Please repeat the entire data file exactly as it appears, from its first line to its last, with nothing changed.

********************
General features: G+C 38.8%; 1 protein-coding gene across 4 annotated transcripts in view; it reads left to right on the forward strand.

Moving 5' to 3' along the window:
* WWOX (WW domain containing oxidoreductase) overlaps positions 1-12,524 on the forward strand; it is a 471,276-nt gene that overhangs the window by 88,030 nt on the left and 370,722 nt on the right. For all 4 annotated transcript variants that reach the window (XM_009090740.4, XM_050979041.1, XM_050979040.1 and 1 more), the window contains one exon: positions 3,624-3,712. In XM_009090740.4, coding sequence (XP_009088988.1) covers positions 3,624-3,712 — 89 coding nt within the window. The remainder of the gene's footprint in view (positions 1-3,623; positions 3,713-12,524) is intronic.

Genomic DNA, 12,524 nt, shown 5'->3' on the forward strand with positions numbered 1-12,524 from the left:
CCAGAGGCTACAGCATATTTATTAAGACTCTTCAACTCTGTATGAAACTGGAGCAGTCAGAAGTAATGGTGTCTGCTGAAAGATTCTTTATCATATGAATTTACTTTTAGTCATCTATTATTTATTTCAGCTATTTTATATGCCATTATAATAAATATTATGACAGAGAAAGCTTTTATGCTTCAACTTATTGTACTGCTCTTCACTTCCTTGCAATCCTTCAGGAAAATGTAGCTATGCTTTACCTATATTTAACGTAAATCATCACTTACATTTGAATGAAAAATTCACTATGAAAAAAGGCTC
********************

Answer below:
General features: G+C 38.8%; 1 protein-coding gene across 4 annotated transcripts in view; it reads left to right on the forward strand.

Moving 5' to 3' along the window:
* WWOX (WW domain containing oxidoreductase) overlaps positions 1-12,524 on the forward strand; it is a 471,276-nt gene that overhangs the window by 88,030 nt on the left and 370,722 nt on the right. For all 4 annotated transcript variants that reach the window (XM_009090740.4, XM_050979041.1, XM_050979040.1 and 1 more), the window contains one exon: positions 3,624-3,712. In XM_009090740.4, coding sequence (XP_009088988.1) covers positions 3,624-3,712 — 89 coding nt within the window. The remainder of the gene's footprint in view (positions 1-3,623; positions 3,713-12,524) is intronic.

Genomic DNA, 12,524 nt, shown 5'->3' on the forward strand with positions numbered 1-12,524 from the left:
CCAGAGGCTACAGCATATTTATTAAGACTCTTCAACTCTGTATGAAACTGGAGCAGTCAGAAGTAATGGTGTCTGCTGAAAGATTCTTTATCATATGAATTTACTTTTAGTCATCTATTATTTATTTCAGCTATTTTATATGCCATTATAATAAATATTATGACAGAGAAAGCTTTTATGCTTCAACTTATTGTACTGCTCTTCACTTCCTTGCAATCCTTCAGGAAAATGTAGCTATGCTTTACCTATATTTAACGTAAATCATCACTTACATTTGAATGAAAAATTCACTATGAAAAAAGGCTC